I’m back after a few busy months both online and off with the first of a few new comic guides to thank Patrons of Crushing Krisis for their continued support…
This guide covers every in-continuity Teen Titans series, from their first appearance in The Brave and The Bold (1955) #54 and 60 in 1964 to the two titles currently running in Rebirth.
This guide was nowhere near next on my list, but two things changed that. First, I reached Teen Titans and Titans in my DC Rebirth reading. I felt like I didn’t understand who any of the characters were or where they came from. As is my wont, as I read the comics and researched the characters, I sketched in some guide details. Within a few hours I realized I had a solid skeleton for a a complex guide.
Second, earlier this week I polled my friends at The Omnibus Collector’s™ Comic Swap and Community and they overwhelmingly voted that this should be the next guide I tackle!
Want access to this guide today? It’s available, along over a dozen other exclusive guides, in exchange for covering $1.99 a month of CK’s hosting expenses.
The definitive issue-by-issue collecting guide and trade reading order for Teen Titans, Titans, & Young Justice comic books in omnibus, hardcover, and trade paperback collections. Part of Crushing Krisis’s Crushing Comics. Last updated February 2019 with titles scheduled for release through June 2019.
In 1965 the Silver Age of comics was in full swing, with all of DC’s iconic heroes starring in their own titles as well as in the the Justice League.
One element that DC generally lacked at the time was the youthful energy of Marvel’s Silver Age titles, which included hip young heroes like Spider-Man and The X-Men alongside more iconic DC analogs like The Avengers or Thor. It wasn’t that they lacked for young characters. It seemed the every DC hero had a teen version of sidekick. They hadn’t been assembled all in one place.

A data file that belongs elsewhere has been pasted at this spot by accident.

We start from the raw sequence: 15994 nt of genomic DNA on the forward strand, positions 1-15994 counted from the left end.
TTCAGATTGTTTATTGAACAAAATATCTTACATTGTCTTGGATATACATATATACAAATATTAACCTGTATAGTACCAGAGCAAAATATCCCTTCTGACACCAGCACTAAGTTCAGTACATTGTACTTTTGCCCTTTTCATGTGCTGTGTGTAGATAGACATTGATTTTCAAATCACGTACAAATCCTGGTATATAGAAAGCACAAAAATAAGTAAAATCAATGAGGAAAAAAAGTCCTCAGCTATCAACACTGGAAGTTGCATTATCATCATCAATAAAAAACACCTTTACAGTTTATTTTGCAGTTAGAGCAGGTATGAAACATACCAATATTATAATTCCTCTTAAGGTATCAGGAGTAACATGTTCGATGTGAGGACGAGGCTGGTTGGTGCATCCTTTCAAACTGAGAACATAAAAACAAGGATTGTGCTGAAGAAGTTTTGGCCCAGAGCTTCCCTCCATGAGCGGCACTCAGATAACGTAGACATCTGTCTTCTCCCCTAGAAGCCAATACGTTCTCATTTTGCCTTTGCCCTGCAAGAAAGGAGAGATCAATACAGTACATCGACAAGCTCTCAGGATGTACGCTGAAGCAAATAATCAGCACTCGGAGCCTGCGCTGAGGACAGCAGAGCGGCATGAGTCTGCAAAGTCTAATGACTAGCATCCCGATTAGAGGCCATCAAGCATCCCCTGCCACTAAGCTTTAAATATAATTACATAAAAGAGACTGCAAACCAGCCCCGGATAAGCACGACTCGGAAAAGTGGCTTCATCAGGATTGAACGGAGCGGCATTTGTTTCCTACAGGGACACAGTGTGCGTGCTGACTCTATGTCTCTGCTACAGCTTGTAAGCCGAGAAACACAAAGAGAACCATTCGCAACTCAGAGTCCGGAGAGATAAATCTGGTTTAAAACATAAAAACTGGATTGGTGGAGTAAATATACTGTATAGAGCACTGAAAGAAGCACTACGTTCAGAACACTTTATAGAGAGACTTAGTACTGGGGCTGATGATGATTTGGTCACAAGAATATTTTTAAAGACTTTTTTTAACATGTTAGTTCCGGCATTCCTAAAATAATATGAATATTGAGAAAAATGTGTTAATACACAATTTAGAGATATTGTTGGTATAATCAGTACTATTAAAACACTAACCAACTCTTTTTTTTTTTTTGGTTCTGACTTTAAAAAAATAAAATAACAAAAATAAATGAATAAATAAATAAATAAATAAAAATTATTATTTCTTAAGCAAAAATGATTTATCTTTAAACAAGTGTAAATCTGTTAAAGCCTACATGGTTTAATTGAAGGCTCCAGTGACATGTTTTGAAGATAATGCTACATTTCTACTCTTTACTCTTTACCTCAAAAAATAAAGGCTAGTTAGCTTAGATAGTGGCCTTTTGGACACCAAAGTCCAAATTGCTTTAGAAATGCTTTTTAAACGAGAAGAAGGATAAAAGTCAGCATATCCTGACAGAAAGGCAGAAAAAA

That changed with The Brave and The Bold (1955) #54 in 1964, which combined Golden Age creation Robin (Dick Grayson) with the more recently-made sidekicks of Kid Flash (Wally West), and Aqualad. Their next appearance in issue #60 added a formalized version of Wonder Girl (Donna Troy) and gave the group a name – “The Teen Titans.”
After just one more anthology series appearance (in Showcase (1956) #59), the Teen Titans graduated into their own title in 1966. While many other teen heroes appeared, only one became a more permanent member – Speedy, Green Arrow’s sidekick. The team-up was revived in 1973 and then shuttered in 1978 as the heroes felt they were growing too old to be “teens.”
Marv Wolfman and George Pérez reawakened the franchise in 1980. In an astounding act of creation, they introduced team mainstays Cyborg, Starfire, and Raven in a preview story in DC Comics Presents (1978) #26, where they also reintroduced Beast Boy as “Changeling.”
Wolfman and Pérez would become synonymous with the Teen Titans for the next decade in the same way Chris Claremont was with the X-Men, who the Titans rivaled in popularity. Along the way the co-writers introduced Slade Wilson as Deathstroke and changed Dick Grayson to Nightwing. Their characters made it through Crisis on Infinite Earths relatively unscathed as DC chose not to rock the boat of their most-popular team franchise. [Read more…] about Teen Titans, Titans, & Young Justice – The Definitive Collecting Guide and Reading Order
This week The Pull List is holding steady at a still-staggering 32 comic books.
I’m not sure if I was being a moody reader or if every company shipped some bunk books this week, but the average rating for the week was 2.70 – a full third of a point lower than the past few weeks. While that means most of the books were still better than average, it’s not by a whole lot.